The University of Colorado Law School’s curriculum provides students with one of the best comprehensive legal educations in the nation, employing a solid foundation in the fundamentals of law, robust theoretical inquiry, doctrinal and policy analysis, real world experience, legal reasoning tools and professional skills. The faculty is passionate about teaching and committed to providing a wellrounded learning experience that prepares students to serve wisely and with professionalism. Colorado Law sponsors a number of lawrelated centers and programs, giving students valuable exposure, connections, experience and leads on future jobs.
The Juris Doctor program at Colorado Law is a three-year program that prepares graduates to practice law. As part of the program, entering students are assigned to a small cohort that allows students to build strong relationships and study groups with other students. First-year courses teach students to “think like a lawyer,” and classes taught in the Socratic method encourage students to develop legal reasoning and critical thinking skills. A few of these courses include Civil Procedure, Contracts, Legal Writing, Legislation and Regulation, Constitutional Law and Torts. The second- and third-year curriculum includes required courses as well as electives, and supports a balance between experiential learning and classroom studies, graded courses and non-graded courses and study within and outside of the law school. A few possible courses include Evidence and Legal Ethics, Employment Law, Introduction to Intellectual Property Law and International Law.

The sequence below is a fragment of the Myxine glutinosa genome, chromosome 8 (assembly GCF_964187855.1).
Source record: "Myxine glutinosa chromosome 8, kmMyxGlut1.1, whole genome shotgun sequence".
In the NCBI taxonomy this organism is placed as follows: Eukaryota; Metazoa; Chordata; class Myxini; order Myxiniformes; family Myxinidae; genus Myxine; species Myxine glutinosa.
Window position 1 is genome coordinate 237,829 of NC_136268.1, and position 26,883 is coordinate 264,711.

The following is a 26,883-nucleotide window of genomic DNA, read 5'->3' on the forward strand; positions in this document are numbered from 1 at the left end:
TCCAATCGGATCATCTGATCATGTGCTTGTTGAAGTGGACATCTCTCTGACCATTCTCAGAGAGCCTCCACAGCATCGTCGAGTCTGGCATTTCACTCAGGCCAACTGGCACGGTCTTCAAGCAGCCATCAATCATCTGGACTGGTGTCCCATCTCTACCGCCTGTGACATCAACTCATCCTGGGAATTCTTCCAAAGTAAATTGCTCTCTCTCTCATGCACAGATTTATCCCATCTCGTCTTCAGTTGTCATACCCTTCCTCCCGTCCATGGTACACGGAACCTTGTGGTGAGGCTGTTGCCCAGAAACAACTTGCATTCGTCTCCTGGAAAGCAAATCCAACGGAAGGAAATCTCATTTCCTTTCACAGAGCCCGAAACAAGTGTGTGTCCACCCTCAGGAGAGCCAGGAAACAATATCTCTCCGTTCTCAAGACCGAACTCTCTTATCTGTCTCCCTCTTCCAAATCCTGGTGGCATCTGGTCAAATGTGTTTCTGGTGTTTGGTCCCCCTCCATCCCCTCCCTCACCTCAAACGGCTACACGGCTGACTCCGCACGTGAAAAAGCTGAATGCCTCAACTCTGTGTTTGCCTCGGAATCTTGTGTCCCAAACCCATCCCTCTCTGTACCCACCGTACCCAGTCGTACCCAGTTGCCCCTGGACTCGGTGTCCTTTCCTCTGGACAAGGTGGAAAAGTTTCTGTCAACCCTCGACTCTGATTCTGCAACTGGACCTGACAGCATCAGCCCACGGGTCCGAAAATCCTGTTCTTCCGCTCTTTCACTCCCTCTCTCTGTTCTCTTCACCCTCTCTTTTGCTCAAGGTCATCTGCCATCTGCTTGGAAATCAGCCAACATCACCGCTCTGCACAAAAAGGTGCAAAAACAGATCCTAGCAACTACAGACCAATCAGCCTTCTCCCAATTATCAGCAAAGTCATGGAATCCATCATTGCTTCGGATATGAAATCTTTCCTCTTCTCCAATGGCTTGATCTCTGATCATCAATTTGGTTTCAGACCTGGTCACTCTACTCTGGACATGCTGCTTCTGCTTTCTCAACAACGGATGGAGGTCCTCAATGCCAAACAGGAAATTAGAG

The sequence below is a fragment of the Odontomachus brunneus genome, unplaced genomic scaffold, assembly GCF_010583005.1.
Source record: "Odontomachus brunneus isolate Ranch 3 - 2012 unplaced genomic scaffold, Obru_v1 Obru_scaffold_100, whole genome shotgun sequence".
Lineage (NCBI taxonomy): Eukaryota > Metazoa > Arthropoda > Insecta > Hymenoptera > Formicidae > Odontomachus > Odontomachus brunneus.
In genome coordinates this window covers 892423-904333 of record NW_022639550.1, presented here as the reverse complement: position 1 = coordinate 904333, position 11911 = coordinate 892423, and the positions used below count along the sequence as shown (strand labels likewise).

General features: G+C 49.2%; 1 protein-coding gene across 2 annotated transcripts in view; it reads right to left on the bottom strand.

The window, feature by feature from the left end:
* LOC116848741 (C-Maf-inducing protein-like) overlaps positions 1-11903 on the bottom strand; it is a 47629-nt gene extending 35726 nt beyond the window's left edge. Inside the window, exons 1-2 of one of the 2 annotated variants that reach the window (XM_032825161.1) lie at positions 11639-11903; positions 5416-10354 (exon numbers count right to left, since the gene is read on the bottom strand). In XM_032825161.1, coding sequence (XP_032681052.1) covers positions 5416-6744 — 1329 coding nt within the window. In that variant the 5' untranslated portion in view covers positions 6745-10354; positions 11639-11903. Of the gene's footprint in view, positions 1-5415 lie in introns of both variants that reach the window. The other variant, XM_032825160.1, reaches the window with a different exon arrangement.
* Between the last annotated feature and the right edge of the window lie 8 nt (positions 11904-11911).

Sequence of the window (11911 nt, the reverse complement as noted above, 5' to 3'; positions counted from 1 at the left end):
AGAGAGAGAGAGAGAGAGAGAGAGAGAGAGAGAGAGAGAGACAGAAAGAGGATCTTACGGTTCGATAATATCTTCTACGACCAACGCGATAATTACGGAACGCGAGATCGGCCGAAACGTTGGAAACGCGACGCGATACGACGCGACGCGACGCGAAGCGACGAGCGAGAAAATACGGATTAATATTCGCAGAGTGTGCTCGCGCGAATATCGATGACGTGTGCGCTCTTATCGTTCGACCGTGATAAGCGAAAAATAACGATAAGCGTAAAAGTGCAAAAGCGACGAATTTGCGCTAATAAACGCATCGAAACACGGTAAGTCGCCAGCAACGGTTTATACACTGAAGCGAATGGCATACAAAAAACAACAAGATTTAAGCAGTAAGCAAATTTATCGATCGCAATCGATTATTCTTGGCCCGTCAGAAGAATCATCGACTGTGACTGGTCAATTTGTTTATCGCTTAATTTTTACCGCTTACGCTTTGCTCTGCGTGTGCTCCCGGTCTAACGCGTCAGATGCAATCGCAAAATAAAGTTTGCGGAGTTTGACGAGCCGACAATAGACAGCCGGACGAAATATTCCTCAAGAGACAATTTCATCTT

Students at Colorado Law take advantage of connections with the Silicon FlatironsCenter for Law, Technology and Entrepreneurship; the Getches-Wilkinson Center for Natural Resources, Energy and the Environment; and the Byron White Center for the Study of American Constitutional Law. These affiliations give students access to a wide range of conferences and lectures, including appearances by U.S. Supreme Court Justices Ruth Bader Ginsburg, Sandra Day O’Connor and Antonin Scalia.